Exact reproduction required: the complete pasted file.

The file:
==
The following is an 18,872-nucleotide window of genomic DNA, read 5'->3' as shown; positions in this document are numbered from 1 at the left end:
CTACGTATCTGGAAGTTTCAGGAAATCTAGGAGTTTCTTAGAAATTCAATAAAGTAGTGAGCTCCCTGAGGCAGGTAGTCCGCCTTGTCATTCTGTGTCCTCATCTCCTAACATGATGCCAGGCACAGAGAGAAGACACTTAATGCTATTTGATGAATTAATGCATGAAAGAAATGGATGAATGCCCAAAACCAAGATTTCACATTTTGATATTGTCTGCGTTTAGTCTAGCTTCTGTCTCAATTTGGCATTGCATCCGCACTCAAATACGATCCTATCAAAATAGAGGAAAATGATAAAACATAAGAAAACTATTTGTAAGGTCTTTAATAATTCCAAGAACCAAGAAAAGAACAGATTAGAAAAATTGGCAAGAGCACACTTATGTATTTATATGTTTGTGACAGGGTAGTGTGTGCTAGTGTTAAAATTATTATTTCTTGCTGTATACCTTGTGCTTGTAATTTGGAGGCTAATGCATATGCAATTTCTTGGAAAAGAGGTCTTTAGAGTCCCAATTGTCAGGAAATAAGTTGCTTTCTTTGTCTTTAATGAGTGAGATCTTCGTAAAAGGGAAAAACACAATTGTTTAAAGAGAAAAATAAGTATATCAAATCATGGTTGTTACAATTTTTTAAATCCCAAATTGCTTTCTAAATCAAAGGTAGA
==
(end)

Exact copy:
The following is an 18,872-nucleotide window of genomic DNA, read 5'->3' as shown; positions in this document are numbered from 1 at the left end:
CTACGTATCTGGAAGTTTCAGGAAATCTAGGAGTTTCTTAGAAATTCAATAAAGTAGTGAGCTCCCTGAGGCAGGTAGTCCGCCTTGTCATTCTGTGTCCTCATCTCCTAACATGATGCCAGGCACAGAGAGAAGACACTTAATGCTATTTGATGAATTAATGCATGAAAGAAATGGATGAATGCCCAAAACCAAGATTTCACATTTTGATATTGTCTGCGTTTAGTCTAGCTTCTGTCTCAATTTGGCATTGCATCCGCACTCAAATACGATCCTATCAAAATAGAGGAAAATGATAAAACATAAGAAAACTATTTGTAAGGTCTTTAATAATTCCAAGAACCAAGAAAAGAACAGATTAGAAAAATTGGCAAGAGCACACTTATGTATTTATATGTTTGTGACAGGGTAGTGTGTGCTAGTGTTAAAATTATTATTTCTTGCTGTATACCTTGTGCTTGTAATTTGGAGGCTAATGCATATGCAATTTCTTGGAAAAGAGGTCTTTAGAGTCCCAATTGTCAGGAAATAAGTTGCTTTCTTTGTCTTTAATGAGTGAGATCTTCGTAAAAGGGAAAAACACAATTGTTTAAAGAGAAAAATAAGTATATCAAATCATGGTTGTTACAATTTTTTAAATCCCAAATTGCTTTCTAAATCAAAGGTAGA